Saturday, July 26, 2014

The Twelve Century War

The Forever War (The Forever War, #1)The Forever War 
by Joe Haldeman

“The 1143-year-long war hand begun on false pretenses and only because the two races were unable to communicate.
Once they could talk, the first question was 'Why did you start this thing?' and the answer was 'Me?”   ― Joe Haldeman, The Forever War

The Forever War is an award-winning science fiction novel that many readers have enjoyed ever since its first publication forty years ago. Having finally read it I count myself among those who like the book, but I reserve placing it in my top ten SF novels. I found the story a bit slow on the uptake, however it did improve as the story moved on.

The protagonist, Private William Mandella, is about to embark on a journey that will traverse space and time, war and uneasy peace. By the denouement of his story, the reluctant soldier will have traveled over twelve centuries. That can be traumatic enough, but it is not the battles but it is the changes in society, mores, and norms that will be the most difficult barriers facing him. The Forever War portrays the emotional toll of time-travel effectively.
While light-years are handled by Haldeman he also explores a myriad of prospects of sexuality without any puritanism or lascivious behavior. Sex is presented as a part of the human existence, although you can question the logic of his predictions about  the direction that sexuality will take for mankind, and and we did just that during the discussion of our local Science Fiction book group, Chicago SF Irregulars and Friends. In my reading a more convincing portrayal of future sexuality was made by Anthony Burgess in his dystopian novel The Wanting Seed;  however, whether you find Haldeman's approach believable or not, it is treated as straightforwardly as he does every other aspect of the narrative. It can be a real eye-opening experience, depending upon the reader's background and views. It does not seem likely an “easy” surgery will be developed to change sexual orientation.

Haldeman's ability to develop characters is excellent starting with Private Mandella, who is a well-described, complex character. The reader comes to care deeply about the "hero," his beloved, and the loyal circle of friends who travel through the centuries together.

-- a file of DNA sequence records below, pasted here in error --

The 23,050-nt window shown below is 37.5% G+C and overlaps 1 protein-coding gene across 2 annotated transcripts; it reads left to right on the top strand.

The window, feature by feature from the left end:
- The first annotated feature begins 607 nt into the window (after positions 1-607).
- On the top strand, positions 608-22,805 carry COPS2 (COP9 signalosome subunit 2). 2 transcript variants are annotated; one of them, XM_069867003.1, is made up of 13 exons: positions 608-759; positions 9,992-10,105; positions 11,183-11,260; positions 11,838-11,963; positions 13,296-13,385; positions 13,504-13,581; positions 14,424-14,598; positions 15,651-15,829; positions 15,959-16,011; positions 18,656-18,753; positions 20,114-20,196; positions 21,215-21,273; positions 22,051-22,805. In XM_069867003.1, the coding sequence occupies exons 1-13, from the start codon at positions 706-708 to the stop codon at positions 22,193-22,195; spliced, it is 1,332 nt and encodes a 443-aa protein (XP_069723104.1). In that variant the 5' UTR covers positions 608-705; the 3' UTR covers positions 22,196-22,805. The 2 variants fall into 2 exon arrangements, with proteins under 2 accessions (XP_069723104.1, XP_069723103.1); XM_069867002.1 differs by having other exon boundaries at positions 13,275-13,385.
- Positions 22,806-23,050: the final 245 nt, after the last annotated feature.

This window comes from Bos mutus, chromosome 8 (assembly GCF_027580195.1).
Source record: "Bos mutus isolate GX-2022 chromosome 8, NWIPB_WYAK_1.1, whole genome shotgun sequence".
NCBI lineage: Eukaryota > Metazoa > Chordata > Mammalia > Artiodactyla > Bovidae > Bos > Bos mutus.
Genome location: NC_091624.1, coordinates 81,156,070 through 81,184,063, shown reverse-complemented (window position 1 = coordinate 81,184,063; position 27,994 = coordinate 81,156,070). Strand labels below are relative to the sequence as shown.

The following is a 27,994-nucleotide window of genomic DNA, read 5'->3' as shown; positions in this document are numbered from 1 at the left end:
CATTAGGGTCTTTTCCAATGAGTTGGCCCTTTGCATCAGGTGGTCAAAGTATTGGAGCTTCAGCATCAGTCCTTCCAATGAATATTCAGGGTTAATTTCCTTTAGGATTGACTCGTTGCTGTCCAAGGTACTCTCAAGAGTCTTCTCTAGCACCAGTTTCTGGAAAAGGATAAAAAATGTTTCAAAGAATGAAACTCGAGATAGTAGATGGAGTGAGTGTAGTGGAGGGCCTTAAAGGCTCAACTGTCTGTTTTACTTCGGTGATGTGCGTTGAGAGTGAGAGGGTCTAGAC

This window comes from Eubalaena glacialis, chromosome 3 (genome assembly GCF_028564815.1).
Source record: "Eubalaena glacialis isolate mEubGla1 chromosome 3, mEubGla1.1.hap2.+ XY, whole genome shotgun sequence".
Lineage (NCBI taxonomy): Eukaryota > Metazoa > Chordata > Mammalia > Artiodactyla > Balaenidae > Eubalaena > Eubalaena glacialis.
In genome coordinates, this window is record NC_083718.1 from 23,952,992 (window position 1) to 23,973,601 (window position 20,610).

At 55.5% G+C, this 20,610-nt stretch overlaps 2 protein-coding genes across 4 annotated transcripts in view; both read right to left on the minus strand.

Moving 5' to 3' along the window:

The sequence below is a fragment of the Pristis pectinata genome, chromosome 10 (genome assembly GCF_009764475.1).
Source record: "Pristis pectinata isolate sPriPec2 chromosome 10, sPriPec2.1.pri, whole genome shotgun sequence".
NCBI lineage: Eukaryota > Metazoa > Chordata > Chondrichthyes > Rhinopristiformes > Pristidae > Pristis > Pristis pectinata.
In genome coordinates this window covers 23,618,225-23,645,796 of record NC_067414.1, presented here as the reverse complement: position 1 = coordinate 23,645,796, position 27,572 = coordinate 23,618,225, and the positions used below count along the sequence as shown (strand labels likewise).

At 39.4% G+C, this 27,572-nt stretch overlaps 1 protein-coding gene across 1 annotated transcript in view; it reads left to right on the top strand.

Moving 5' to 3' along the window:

The Forever War's plot moves at a rapid pace that kept me reading as the centuries literally flew by. The story never forsakes humanity and the emotional facets of the situation in favor of action, explosions, and technology. And there is plenty of technology including fighting suits, light-speed space craft, time dilation, stargate portal planets, acceleration shells, human organ/limb regeneration, and psych-methods for officer training/indoctrination.
The book is very good science fiction, and in the top tier for many readers. Passing years have not weakened the impact or dated the material. The message presented regarding the futility of war resonates a society that has seen many wars in the years since it was written. I would recommend it to those readers who enjoy or wish to explore some classic science fiction.

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Brian Joseph said...

This one has always kind of been on my radar but I never read. I have always shied away from science fiction books that involved space (in this case time) wars and a lot of action.

With that said based upon both your commentary and what I have heard over the years that there was a lot of depth to this book.

James said...


There certainly is a lot of depth, and the novel gets better as you read into the latter sections where the protagonist is jolted forward in time.
I'm currently exploring another classic I've not read before: Gregory Benford's Timescape.